The Z4 / J92 Crane Tanks

Z4 / J92 Crane Tanks

These long-lived tank engines were the oldest tank engines in the LNER's service, and managed to survive into BR ownership. Five engines were built by Ruston & Proctor in 1868 for the GER. Originally ordered by Johnson as simple tank engines, they were rebuilt by Bromley in 1881. These rebuilds included the addition of half cabs.

James Holden rebuilt No. 205 with a 3-ton crane in 1891 for use at Stratford Works. Nos. 204&206 were also converted in 1893, but the other two engines (Nos. 207/8) were scrapped between 1889 and 1892. Holden's crane conversion also incorporated the addition of steam brakes.

The three survivors were redesignated B,C, and D in 1894. These letters survived until Thompson's renumbering when they were allocated the numbers 8667, 8668, and 8669 respectively.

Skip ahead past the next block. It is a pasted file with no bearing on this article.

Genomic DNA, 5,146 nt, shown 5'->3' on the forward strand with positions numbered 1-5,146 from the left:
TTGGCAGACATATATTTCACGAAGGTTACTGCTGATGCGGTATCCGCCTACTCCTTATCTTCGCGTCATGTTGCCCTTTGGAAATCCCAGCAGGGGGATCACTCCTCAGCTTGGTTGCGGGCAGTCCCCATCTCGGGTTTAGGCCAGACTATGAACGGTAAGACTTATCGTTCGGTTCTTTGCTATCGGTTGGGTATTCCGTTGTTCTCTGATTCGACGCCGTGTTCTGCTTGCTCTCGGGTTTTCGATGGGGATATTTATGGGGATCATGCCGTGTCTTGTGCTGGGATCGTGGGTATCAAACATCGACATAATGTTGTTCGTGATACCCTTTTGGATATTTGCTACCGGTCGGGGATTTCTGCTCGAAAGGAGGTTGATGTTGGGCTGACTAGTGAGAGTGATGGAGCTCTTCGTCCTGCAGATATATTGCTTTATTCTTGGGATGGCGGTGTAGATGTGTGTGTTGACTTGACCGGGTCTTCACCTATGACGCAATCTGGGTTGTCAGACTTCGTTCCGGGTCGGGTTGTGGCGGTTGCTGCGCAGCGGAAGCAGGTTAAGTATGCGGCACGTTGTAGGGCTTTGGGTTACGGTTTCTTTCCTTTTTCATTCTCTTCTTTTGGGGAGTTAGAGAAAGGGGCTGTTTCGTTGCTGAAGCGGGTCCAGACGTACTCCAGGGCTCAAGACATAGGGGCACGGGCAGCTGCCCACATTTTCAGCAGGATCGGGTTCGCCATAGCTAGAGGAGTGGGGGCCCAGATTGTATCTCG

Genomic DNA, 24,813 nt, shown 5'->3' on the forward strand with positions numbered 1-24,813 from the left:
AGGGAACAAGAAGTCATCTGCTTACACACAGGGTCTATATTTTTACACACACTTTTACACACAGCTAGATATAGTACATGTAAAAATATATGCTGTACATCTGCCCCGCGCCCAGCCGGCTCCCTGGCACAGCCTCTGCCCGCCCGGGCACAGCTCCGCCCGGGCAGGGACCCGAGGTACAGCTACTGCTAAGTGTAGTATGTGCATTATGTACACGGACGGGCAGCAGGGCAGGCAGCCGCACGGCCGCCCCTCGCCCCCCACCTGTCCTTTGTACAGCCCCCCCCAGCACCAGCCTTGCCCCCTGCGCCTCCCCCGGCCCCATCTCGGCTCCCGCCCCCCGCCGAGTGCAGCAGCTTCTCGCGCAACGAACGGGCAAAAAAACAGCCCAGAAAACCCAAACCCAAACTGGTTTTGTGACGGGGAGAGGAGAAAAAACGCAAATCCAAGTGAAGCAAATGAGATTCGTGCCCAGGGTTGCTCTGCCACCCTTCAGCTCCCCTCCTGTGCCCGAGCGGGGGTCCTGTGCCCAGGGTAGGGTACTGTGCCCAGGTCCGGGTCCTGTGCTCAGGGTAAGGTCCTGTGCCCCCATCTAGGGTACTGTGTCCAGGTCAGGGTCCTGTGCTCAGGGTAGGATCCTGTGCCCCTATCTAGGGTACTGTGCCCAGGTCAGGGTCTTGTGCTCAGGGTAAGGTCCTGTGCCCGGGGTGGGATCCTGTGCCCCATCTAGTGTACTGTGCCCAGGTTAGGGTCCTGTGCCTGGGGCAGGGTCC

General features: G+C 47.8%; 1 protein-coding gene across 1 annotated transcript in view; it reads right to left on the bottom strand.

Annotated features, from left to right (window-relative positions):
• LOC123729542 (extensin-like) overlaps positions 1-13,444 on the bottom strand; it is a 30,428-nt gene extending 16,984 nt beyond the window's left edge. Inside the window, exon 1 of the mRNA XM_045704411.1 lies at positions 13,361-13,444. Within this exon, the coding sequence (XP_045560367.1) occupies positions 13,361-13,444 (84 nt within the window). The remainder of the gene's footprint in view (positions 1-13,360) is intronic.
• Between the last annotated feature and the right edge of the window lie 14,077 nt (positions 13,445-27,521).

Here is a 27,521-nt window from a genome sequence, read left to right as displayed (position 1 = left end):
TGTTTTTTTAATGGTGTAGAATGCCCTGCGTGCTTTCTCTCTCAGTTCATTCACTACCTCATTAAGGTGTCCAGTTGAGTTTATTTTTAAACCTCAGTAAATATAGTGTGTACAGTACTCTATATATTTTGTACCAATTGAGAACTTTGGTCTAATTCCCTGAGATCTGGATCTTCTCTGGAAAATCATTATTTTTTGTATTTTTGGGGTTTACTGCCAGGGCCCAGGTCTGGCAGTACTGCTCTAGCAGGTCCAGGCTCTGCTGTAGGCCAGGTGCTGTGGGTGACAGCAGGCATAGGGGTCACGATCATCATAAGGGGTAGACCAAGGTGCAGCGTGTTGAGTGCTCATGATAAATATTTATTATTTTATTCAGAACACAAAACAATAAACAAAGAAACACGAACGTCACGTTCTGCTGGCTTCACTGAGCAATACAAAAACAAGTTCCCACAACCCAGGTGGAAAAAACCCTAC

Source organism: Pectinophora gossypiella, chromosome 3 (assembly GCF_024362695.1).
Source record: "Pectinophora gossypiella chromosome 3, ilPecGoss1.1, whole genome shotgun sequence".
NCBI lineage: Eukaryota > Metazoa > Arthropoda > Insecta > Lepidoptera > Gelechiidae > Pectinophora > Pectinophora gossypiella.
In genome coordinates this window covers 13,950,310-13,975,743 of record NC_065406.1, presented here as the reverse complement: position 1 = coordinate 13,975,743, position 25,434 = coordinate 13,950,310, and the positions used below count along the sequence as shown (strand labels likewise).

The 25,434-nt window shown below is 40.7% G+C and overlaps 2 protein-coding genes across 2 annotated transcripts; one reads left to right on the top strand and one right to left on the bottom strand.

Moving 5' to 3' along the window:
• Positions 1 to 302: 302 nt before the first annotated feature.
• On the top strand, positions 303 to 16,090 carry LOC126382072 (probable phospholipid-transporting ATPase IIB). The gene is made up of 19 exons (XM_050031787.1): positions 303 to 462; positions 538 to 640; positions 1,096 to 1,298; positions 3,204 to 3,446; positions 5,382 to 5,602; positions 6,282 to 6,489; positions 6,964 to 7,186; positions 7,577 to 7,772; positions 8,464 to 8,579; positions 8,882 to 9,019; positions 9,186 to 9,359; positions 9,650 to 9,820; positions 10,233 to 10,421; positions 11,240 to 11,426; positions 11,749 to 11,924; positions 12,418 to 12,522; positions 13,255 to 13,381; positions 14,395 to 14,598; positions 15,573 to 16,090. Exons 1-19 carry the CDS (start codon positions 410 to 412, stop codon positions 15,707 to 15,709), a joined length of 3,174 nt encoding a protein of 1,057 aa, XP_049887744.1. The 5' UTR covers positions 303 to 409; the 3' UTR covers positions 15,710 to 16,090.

These crane engines were originally allocated the LNER class designation of Z4, but were reclassified as J92 in 1927.

All three locomotives spent most of their working lives at Stratford Works. They were withdrawn between 1950 and 1952.

Technical Details

The following describe the J92s at Grouping in 1923.

Cylinders (x2): 16x22in.
Motion: Stephenson
Boiler: Diameter (max): 4ft 2in
Length: 9ft 1in
Heating Surface: Total: 990.21 sq.ft.
Firebox: 84.81 sq.ft.
Tubes: 905.4 sq.ft.
Grate Area: 13.9 sq.ft.
Boiler Pressure: 140psi
Tractive Effort (85%): 13,962lb
Wheels: Coupled: 4ft
Total Wheelbase: 14ft 6in
Length: 26ft 6in
Weight: 40t 5cwt


None of the Z4 / J92 crane tanks survived into preservation.


I am not aware of any models of the Z4 / J92 crane tanks.